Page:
Scientists at Europe’s physics research centre CERN restart their “Big Bang” Large Hadron Collider after a two-year hiatus.
MEYRIN, SWITZERLAND (APRIL 5, 2015) (CERN) – Scientists at Europe’s physics research centre CERN on Sunday (April 5) restarted their “Big Bang” Large Hadron Collider (LHC), embarking on a bid to probe into the “dark universe” they believe lies beyond the visible one.
CERN reported that particle beams were successfully pushed around the LHC in both directions after a two-year shutdown for a major refit described as a Herculean task that doubled its power — and its reach into the unknown.
Scientists and engineers were delighted as the beams moved round the tubes of the 27-km (17-mile) underground complex.
But it will be two months before particle collisions — mini-versions of the Big Bang primordial blast that brought the universe into being 13.8 billion years ago — begin and at least a year more before any results can be expected.
CERN’s head of technology department Frederick Bordry said the restart involved a “lot of work, in particular on the interconnections between the magnets”.
Laurette Ponce, the engineer in charge of the LHC, said the team was already impressed with its success.
“Now we have just managed to do the first turn with the anti-clockwise beam, the beam 2. We have been striding the beam all along the ring and we managed to keep it for 25 turns already without the RF capture, so this is already a big success.”
RF capture is the synchronization of the LHC accelerating system.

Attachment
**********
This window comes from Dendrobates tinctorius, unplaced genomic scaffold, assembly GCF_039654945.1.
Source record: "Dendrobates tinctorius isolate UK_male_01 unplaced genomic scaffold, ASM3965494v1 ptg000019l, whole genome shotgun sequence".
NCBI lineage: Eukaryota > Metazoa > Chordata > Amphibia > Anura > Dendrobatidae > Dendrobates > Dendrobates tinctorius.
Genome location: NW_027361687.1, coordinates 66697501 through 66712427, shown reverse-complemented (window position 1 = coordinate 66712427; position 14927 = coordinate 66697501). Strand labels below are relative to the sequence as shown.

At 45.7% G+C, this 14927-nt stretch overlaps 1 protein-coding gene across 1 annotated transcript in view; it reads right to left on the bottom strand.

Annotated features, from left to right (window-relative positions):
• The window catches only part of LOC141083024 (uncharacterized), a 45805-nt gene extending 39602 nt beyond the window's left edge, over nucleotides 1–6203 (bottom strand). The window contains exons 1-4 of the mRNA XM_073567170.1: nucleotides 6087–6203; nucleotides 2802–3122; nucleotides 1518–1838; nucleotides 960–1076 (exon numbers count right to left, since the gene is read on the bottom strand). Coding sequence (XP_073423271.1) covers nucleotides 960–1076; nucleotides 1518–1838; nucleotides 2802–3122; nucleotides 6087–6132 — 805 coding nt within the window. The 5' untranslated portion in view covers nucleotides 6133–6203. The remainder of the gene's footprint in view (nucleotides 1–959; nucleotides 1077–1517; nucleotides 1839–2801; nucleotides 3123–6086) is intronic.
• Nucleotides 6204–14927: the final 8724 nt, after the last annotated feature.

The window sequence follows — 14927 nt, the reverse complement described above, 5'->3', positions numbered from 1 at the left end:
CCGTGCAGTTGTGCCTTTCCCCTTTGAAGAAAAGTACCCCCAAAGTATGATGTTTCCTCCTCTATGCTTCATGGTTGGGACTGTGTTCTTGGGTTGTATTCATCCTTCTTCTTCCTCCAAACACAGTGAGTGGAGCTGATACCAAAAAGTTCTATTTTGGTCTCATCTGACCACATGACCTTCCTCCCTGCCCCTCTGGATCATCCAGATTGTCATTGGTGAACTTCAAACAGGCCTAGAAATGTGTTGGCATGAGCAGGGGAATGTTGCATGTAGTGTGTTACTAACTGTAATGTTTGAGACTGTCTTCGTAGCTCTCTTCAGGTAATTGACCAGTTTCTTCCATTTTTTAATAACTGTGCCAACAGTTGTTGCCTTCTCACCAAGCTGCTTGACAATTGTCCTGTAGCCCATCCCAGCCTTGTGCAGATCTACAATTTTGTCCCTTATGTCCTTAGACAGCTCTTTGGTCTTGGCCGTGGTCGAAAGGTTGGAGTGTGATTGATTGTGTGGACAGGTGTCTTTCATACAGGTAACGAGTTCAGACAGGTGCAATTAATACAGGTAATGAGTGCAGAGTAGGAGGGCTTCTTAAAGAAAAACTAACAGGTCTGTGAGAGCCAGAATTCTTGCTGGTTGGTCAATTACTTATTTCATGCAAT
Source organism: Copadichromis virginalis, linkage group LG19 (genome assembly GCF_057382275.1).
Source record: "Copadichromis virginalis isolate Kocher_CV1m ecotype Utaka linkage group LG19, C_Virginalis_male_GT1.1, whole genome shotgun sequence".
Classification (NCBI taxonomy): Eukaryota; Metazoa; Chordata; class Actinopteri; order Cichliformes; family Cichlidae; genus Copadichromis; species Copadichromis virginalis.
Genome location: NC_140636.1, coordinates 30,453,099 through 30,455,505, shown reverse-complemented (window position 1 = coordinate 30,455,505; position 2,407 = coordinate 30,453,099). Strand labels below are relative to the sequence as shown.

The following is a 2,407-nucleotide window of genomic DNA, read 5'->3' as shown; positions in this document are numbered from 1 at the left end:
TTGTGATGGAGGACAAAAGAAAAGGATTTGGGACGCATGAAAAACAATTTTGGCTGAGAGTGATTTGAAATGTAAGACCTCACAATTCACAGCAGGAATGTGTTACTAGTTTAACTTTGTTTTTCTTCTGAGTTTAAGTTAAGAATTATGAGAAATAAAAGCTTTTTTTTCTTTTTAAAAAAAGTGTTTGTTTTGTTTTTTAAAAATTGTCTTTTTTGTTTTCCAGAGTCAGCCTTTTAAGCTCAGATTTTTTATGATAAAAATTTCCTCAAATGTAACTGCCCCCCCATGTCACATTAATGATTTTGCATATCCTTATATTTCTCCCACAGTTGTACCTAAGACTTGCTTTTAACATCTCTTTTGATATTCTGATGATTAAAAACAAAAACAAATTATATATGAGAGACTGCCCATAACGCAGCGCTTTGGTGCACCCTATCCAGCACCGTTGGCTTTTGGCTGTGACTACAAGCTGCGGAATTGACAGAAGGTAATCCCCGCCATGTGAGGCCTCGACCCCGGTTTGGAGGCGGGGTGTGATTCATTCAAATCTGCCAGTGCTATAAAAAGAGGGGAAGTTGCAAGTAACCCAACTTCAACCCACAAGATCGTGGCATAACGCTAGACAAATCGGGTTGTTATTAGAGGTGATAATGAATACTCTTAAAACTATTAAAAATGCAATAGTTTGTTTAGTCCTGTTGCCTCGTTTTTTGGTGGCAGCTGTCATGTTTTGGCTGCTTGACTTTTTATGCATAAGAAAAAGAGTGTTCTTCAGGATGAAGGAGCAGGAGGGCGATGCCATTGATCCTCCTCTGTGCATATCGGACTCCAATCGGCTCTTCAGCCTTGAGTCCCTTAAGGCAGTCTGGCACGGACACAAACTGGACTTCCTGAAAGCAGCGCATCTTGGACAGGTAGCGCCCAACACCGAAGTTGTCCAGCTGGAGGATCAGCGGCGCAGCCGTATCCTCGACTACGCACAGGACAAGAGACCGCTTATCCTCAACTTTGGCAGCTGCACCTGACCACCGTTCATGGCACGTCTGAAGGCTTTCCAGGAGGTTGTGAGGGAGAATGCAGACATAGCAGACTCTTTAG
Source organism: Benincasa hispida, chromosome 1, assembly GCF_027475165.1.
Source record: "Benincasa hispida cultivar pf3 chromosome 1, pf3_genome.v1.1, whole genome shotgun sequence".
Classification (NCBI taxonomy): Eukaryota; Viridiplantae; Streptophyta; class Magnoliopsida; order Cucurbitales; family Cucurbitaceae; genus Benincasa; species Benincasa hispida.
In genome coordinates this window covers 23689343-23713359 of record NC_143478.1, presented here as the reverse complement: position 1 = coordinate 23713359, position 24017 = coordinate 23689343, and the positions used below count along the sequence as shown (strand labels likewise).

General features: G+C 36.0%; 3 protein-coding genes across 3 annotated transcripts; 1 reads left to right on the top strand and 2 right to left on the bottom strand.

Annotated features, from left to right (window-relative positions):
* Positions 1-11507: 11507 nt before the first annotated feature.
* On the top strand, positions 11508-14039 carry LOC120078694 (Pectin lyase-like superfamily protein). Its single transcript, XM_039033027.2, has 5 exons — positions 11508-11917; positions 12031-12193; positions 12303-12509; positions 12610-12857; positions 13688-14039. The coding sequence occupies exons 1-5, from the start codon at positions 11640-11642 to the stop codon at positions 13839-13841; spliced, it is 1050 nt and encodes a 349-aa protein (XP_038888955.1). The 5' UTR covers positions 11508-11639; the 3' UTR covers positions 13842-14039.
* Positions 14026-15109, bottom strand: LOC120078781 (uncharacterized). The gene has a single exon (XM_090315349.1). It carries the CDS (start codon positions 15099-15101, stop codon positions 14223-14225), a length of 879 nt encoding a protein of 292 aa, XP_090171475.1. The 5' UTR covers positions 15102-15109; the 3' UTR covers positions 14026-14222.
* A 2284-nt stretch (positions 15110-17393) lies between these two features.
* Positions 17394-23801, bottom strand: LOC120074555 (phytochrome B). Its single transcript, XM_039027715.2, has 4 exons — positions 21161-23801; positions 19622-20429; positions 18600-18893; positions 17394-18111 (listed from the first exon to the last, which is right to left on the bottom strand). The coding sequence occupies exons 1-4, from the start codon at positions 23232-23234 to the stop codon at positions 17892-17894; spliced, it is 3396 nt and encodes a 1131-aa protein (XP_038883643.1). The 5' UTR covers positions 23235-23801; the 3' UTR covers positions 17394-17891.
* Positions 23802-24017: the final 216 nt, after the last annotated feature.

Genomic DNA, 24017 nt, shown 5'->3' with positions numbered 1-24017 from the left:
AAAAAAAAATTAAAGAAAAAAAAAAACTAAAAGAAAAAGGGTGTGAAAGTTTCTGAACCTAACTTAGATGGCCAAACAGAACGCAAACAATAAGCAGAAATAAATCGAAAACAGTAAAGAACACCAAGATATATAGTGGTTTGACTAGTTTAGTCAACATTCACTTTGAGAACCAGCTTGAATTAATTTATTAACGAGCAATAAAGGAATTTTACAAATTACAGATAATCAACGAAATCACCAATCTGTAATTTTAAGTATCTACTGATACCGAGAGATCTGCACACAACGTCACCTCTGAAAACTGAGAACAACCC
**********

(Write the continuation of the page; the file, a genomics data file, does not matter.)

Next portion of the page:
But the head of beams department, Paul Collier there would try another trajectory.
“We have to continue to correct a little bit the trajectory to make the beam do now multiple turns. Then we can start capturing with the RF system. But in the meantime, we will try the other beam, the other direction, and try to get that to the same stage.”
Study of many billions of collisions in the LHC’s first run from 2010-2013 produced proof by 2012 of the existence of the Higgs boson and its linked force field, a long sought mechanism that gives mass to matter.
But that was part of the 40-year-old Standard Model of how the universe is believed to work at the level of the fundamental particles that make up everything in it, including life.
With its capacity to smash particles together at almost the speed of light and at a collision energy twice that of its first run, scientists hope that the revamped LHC will produce evidence of what has been dubbed “New Physics”.
Among elements of this concept are the “dark matter” thought to make up some 96 per cent of the stuff of the universe while being totally invisible, and super-symmetry, or SUSY, under which all visible particles have unseen counterparts.
CERN will only gradually move towards applying the full energy now within the power of the LHC, mindful of a helium leak in 2008 that forced postponement of the machine’s first LHC run for two years, and an electrical fault that put off Sunday’s start-up, originally set for last month, by two weeks.